HERMOSA BEACH — Condominium owners are fighting construction of a two-story shopping center and a six-screen movie theater slated for one of the city's few vacant sites, but city officials say they desperately need the sales tax revenue the project would provide.
The Hermosa Beach Pavilion, with the movie theater, three restaurants, and 27 stores, is planned for two acres at 16th Street and Pacific Coast Highway next to the Plaza Hermosa Shopping Center that opened in May, 1985.
The 72,000-square-foot Pavilion will cost about $24 million and will have elevators, escalators and valet parking, said developer Joe Langlois. He declined to say how much he paid for the property. Construction is expected to begin in mid-September with the opening planned for the beginning of next summer, he said.
But the Commodore Condo Owners Assn. has appealed the unanimous decision of the Planning Commission to allow the center's construction. Art Frederick, condo owner and manager, said the center is not needed and will block the light of some residents of the Commodore condominiums. Twelve of the 100 units in the complex, located west of the site, have all their windows facing east, and the center will block much of their light, he said.
Trucks making deliveries at Plaza Hermosa already disrupt the residents, he said, and he is worried about added noise from the Pavilion.
The new center, however, would relieve city officials of some financial worries.
Theaters, hotels and restaurants tend to generate the highest sales-tax revenue, followed by retail stores, said City Planning Director Mike Schubach.
Plaza Hermosa last year added between $200,000 and $300,000 to the city's ailing budget. The Pavilion, although slightly smaller, is expected to generate similar tax revenue, said City Manager Gregory T. Meyer. The city's total budget this year is $11.6 million.
"We're most anxious to get more of that commercial development to get that money to pay police, fire and city government," he said.
"There's got to be a better way to bring in the money," countered Barbara DeVico, a condominium owner at Hermosa Surf, a complex north of the site. She would prefer that the lot be used as a park--or for almost anything but more buildings, she said, adding, "We're running out of room" in Hermosa Beach.
The city could not afford to buy the property for a park, Meyer said. Neighbors also complained that the new center will bring more parking problems, increased traffic and noise, greater density of people, intrusion on privacy, increased vandalism and, for some, blocked ocean views.
Developer Langlois said, "This is a project that meets or exceeds code in every respect. . . . And I think the true eyesores are those buildings (condominiums) . . . It's the wrong place for a residential development."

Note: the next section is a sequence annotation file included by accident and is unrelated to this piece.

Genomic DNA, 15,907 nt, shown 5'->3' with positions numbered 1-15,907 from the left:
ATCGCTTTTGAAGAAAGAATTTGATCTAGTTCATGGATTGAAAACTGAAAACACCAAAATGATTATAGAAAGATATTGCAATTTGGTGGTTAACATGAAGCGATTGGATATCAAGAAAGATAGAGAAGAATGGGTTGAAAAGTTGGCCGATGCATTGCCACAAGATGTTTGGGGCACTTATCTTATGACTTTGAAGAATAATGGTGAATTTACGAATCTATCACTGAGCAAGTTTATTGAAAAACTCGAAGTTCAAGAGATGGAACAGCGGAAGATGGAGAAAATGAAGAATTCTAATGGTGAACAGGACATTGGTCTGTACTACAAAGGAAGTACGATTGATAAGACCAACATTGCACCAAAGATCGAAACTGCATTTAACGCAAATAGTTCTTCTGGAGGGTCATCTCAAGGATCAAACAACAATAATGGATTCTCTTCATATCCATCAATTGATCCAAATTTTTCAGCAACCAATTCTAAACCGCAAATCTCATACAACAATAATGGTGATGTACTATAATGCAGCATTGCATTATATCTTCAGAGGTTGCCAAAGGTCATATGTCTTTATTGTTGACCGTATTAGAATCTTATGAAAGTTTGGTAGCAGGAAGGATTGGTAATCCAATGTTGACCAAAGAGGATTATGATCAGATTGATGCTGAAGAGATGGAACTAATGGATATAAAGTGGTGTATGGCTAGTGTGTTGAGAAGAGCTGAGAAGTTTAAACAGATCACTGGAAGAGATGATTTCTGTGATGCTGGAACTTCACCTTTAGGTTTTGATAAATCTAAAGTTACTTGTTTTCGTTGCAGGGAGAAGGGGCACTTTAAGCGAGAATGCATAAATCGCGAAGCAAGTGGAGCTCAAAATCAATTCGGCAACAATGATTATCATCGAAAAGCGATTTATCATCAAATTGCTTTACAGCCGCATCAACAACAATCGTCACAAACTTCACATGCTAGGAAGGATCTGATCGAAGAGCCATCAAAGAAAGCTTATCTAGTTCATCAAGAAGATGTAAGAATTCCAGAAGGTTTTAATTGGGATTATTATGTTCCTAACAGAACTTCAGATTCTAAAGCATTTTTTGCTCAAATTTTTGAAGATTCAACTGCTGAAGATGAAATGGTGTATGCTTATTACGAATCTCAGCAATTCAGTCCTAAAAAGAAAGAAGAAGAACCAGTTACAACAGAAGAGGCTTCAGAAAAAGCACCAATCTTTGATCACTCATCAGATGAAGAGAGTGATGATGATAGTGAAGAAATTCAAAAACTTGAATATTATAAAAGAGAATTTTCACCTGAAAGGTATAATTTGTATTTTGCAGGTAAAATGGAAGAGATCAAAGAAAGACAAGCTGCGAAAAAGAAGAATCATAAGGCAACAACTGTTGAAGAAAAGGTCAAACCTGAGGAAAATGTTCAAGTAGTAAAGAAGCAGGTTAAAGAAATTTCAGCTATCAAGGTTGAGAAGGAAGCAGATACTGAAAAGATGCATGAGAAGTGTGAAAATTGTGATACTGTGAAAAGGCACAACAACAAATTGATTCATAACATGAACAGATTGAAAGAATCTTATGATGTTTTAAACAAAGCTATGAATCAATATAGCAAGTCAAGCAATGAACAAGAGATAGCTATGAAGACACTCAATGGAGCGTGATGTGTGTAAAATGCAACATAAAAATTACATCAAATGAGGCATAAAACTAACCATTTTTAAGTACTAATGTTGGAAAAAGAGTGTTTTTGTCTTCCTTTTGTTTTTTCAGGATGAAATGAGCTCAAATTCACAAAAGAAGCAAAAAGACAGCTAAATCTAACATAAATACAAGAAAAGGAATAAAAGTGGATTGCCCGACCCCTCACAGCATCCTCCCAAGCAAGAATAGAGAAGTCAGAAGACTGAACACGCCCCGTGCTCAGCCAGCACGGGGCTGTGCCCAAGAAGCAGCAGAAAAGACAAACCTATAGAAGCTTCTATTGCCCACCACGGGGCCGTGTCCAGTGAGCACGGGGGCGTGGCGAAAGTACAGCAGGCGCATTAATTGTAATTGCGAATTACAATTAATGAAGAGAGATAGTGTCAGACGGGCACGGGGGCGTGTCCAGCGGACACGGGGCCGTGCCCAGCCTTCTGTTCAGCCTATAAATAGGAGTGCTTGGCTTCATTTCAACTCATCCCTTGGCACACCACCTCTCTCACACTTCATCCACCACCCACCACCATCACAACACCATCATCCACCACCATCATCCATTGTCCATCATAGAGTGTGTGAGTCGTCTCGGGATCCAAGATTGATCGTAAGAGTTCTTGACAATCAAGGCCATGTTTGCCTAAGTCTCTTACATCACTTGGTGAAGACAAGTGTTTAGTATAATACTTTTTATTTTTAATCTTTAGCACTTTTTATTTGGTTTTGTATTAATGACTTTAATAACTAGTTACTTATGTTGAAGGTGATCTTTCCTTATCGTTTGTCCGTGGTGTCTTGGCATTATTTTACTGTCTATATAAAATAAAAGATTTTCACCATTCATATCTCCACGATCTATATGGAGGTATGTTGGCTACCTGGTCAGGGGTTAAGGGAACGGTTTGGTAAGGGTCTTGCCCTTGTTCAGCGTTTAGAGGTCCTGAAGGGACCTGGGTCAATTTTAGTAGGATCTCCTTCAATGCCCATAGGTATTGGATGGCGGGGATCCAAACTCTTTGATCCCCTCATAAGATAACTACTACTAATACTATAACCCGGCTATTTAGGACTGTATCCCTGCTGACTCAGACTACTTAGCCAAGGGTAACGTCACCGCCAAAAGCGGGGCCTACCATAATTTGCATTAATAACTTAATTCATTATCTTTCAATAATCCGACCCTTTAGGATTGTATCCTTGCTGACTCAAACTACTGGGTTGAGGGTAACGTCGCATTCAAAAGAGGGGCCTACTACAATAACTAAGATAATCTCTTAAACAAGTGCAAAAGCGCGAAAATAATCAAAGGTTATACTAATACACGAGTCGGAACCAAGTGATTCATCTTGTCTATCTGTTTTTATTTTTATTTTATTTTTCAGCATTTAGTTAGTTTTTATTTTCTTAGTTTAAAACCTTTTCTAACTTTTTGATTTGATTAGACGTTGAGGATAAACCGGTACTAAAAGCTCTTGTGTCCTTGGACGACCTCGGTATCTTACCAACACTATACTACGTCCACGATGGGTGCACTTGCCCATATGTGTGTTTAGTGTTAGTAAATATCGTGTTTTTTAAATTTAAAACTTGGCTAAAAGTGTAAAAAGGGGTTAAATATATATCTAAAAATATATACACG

An appeal of the Planning Commission's decision was filed with the City Council Wednesday.
Langlois needed the commission's approval on the project only because he wanted a conditional-use permit for the theaters and for approval of bonds for his parking plan, Meyer said. Without those, he could obtain a building permit from the city, bypassing the Planning Commission.
Langlois said he is confident the Planning Commission's approval will be confirmed, but, if not, "I'd simply go back to code, drop the bonds and build it.
"And I wouldn't be bound by the concessions I've made," he said, referring to his agreement to pay for utilities and street improvements normally paid for by the city.
Without those concessions, he added, the shopping center will not be as nice. He was willing to make concessions to the city, he said, partly because of the controversy that has surrounded his proposed hotel development, still tied up in court, on another site in the city. "I'm just trying to be a good neighbor," he said.
Plans for the shopping center include 540 parking spaces, with all but 67 covered, he said. Langlois has agreed to dedicate part of the property to add right-hand turn lanes on Pacific Coast Highway and 16th Street, which should alleviate traffic problems caused by the center, said Planning Director Schubach.
The center should not increase traffic, he said, but should instead attract area residents and those that regularly travel PCH.
Meyer said a solid wall will be built around the parking areas facing the residences to reduce noise. With 50,000 cars traveling on PCH past that location each day, no increase in traffic noise should be noticeable, he added.
Nevertheless, the perceived threat of the shopping center is prompting residents in four of Hermosa Surf's 72 units to move, according to Don and Mary Sanner, who manage the complex. Two of those have ocean views that condominium owners expect will be blocked.